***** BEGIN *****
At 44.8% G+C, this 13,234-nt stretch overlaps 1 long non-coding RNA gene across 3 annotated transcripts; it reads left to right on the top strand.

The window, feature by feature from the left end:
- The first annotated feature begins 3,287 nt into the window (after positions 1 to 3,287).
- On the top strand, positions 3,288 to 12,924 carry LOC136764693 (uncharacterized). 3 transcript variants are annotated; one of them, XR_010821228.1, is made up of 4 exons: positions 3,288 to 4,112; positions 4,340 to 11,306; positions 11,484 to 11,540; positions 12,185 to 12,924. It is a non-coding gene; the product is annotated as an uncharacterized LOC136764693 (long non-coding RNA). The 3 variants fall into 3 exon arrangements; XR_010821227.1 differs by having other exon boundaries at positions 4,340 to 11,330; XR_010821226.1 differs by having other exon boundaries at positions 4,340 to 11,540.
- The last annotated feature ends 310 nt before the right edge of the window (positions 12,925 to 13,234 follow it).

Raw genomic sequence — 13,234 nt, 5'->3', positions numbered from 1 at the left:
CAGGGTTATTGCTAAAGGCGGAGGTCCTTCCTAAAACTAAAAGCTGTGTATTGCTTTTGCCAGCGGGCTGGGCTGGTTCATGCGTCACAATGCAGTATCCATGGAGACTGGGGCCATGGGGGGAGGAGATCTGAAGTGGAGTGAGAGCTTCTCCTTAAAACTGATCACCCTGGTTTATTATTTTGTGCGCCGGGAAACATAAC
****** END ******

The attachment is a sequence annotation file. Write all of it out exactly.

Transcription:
At 44.8% G+C, this 13,234-nt stretch overlaps 1 long non-coding RNA gene across 3 annotated transcripts; it reads left to right on the top strand.

The window, feature by feature from the left end:
- The first annotated feature begins 3,287 nt into the window (after positions 1 to 3,287).
- On the top strand, positions 3,288 to 12,924 carry LOC136764693 (uncharacterized). 3 transcript variants are annotated; one of them, XR_010821228.1, is made up of 4 exons: positions 3,288 to 4,112; positions 4,340 to 11,306; positions 11,484 to 11,540; positions 12,185 to 12,924. It is a non-coding gene; the product is annotated as an uncharacterized LOC136764693 (long non-coding RNA). The 3 variants fall into 3 exon arrangements; XR_010821227.1 differs by having other exon boundaries at positions 4,340 to 11,330; XR_010821226.1 differs by having other exon boundaries at positions 4,340 to 11,540.
- The last annotated feature ends 310 nt before the right edge of the window (positions 12,925 to 13,234 follow it).

Raw genomic sequence — 13,234 nt, 5'->3', positions numbered from 1 at the left:
CAGGGTTATTGCTAAAGGCGGAGGTCCTTCCTAAAACTAAAAGCTGTGTATTGCTTTTGCCAGCGGGCTGGGCTGGTTCATGCGTCACAATGCAGTATCCATGGAGACTGGGGCCATGGGGGGAGGAGATCTGAAGTGGAGTGAGAGCTTCTCCTTAAAACTGATCACCCTGGTTTATTATTTTGTGCGCCGGGAAACATAAC